Fish Fragrant Eggplant (my all-time favorite eggplant recipe)
    Dry-Fried Green Beans
    Chives with Bacon
    Stir-Fried Water Spinach (I do all sorts of vegs, usually cabbage) with Chile and Sichuan Pepper
    Ma Po Tofu

    2 Replies
    1. re: Rubee

      You have some of my favs on there! Dan Dan Noodles, Ma Po Tofu, and Dry-Fried green beans would also be on my list.

      ~TDQ

      1. re: The Dairy Queen

        Haven't made as many from Dunlop's RCC - Revolutionary Chinese Cooking- but these are my 3x favorites:

        Spicy Coriander Salad (really good on fish tacos!)
        Yueyang Hot-Dry Noodles
        Numbing-and-Hot Chicken
        Peng's Home-Style Bean Curd
        Cabbage with Vinegar (fast and easy side dish - stir fry cabbage with chiles, sprinkle w/Chianking vinegar. I usually use thinly sliced green cabbage)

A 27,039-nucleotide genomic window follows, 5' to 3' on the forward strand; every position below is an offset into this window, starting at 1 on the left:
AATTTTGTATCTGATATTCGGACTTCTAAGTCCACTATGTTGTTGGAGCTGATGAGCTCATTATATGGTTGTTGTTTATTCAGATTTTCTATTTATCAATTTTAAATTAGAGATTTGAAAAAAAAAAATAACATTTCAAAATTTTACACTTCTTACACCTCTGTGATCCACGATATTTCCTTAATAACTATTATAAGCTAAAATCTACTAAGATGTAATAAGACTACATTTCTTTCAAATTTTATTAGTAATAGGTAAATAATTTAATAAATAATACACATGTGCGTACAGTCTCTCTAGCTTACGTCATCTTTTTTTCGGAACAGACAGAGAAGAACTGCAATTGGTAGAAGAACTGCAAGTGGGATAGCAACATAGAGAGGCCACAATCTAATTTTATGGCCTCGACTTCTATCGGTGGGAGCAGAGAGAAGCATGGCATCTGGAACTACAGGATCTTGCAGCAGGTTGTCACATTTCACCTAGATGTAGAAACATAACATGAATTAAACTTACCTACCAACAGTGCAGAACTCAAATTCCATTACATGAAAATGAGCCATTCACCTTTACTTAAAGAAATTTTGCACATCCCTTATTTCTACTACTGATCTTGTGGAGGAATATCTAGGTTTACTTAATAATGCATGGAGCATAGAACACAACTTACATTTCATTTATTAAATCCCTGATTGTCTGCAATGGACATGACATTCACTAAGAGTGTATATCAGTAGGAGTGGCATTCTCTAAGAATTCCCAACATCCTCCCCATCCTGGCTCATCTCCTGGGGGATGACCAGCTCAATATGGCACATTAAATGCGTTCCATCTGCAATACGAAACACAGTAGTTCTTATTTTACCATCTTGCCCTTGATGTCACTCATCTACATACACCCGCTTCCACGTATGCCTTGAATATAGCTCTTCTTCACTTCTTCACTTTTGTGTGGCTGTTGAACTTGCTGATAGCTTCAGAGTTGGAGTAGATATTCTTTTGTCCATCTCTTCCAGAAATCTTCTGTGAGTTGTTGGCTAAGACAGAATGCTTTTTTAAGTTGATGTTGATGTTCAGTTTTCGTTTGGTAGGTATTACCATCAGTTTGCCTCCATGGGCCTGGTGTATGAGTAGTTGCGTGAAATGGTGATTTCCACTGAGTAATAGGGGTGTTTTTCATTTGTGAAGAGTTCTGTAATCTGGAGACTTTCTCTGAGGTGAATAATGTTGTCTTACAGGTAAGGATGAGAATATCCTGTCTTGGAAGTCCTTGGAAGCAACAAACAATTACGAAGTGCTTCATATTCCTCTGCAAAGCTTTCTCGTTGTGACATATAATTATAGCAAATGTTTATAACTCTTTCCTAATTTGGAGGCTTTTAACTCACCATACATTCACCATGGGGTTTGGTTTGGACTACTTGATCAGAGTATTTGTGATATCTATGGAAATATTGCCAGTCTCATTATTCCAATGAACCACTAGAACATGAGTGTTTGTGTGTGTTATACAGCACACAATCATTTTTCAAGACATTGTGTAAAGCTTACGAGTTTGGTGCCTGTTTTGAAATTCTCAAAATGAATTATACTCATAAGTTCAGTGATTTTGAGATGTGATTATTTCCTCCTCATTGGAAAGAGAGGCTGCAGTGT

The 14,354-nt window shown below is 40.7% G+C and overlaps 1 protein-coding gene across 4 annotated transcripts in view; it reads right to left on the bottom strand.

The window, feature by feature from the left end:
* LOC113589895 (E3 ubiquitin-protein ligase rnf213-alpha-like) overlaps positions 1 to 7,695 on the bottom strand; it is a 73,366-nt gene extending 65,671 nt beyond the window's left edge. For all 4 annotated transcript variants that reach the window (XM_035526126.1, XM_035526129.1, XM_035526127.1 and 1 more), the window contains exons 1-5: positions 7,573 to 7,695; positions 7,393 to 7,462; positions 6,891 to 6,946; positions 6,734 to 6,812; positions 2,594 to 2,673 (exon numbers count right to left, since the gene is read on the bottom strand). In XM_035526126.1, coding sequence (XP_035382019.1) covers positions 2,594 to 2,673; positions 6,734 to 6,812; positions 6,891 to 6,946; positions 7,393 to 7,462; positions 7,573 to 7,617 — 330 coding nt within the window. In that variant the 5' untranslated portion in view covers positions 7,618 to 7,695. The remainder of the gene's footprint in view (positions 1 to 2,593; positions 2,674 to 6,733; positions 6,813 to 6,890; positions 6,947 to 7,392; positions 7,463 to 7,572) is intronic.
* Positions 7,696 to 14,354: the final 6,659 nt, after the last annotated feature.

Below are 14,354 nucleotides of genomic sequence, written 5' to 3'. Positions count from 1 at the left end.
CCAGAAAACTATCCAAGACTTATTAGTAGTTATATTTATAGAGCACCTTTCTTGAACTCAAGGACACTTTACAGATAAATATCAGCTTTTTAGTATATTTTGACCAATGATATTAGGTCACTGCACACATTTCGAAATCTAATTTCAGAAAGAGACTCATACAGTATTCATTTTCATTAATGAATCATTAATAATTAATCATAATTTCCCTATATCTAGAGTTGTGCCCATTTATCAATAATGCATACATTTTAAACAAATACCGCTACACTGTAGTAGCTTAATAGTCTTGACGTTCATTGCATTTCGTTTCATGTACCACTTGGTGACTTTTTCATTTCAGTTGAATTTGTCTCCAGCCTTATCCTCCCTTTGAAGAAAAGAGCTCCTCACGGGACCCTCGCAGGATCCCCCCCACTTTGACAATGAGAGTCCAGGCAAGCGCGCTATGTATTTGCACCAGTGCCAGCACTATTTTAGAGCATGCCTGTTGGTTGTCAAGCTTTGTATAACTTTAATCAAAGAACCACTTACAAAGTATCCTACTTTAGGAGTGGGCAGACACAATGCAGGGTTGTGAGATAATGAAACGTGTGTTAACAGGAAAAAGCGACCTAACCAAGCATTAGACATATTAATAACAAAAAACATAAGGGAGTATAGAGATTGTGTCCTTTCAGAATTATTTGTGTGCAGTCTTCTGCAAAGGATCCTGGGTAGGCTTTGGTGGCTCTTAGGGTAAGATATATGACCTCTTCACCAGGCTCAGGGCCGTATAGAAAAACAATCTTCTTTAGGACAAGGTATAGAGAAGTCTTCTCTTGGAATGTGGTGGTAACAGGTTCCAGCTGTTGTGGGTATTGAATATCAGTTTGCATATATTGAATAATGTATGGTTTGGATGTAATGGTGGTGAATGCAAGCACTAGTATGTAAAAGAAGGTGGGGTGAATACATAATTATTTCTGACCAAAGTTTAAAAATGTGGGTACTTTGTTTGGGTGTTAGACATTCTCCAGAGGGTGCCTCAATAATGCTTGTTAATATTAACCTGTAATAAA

2. Molly Stevens, All About Braising, that World's Best Cabbage recipe (just bought the ingredients to make for tomorrow) and her Veal and Ricotta Meatballs (one of my most requested recipes by friends). Mario Batali's veal meatballs braised in milk (with cornichons and pistachios in them). All three are great comfort food, easy to make, foolproof and repeatedly delicious. From the Casas books, the Lomo de Cerdo en Adobo (marinated pork loin) (Delicioso, I think) and the warm mushroom salad drizzled with concentrated balsamic (Tapas) have been great dinner party items, delicious, attractive but quick and easy. Also planning to make Mario's lamb shanks with oranges and olives a few times this winter, made it at least twice last winter, it's my favorite lamb shanks recipe yet. I don't always participate in COTM but those books alone are giant additions to my repertoire and I'm glad we are revisitng at least one this winter, I'll probably revisit all of them! Great thread idea, TDQ.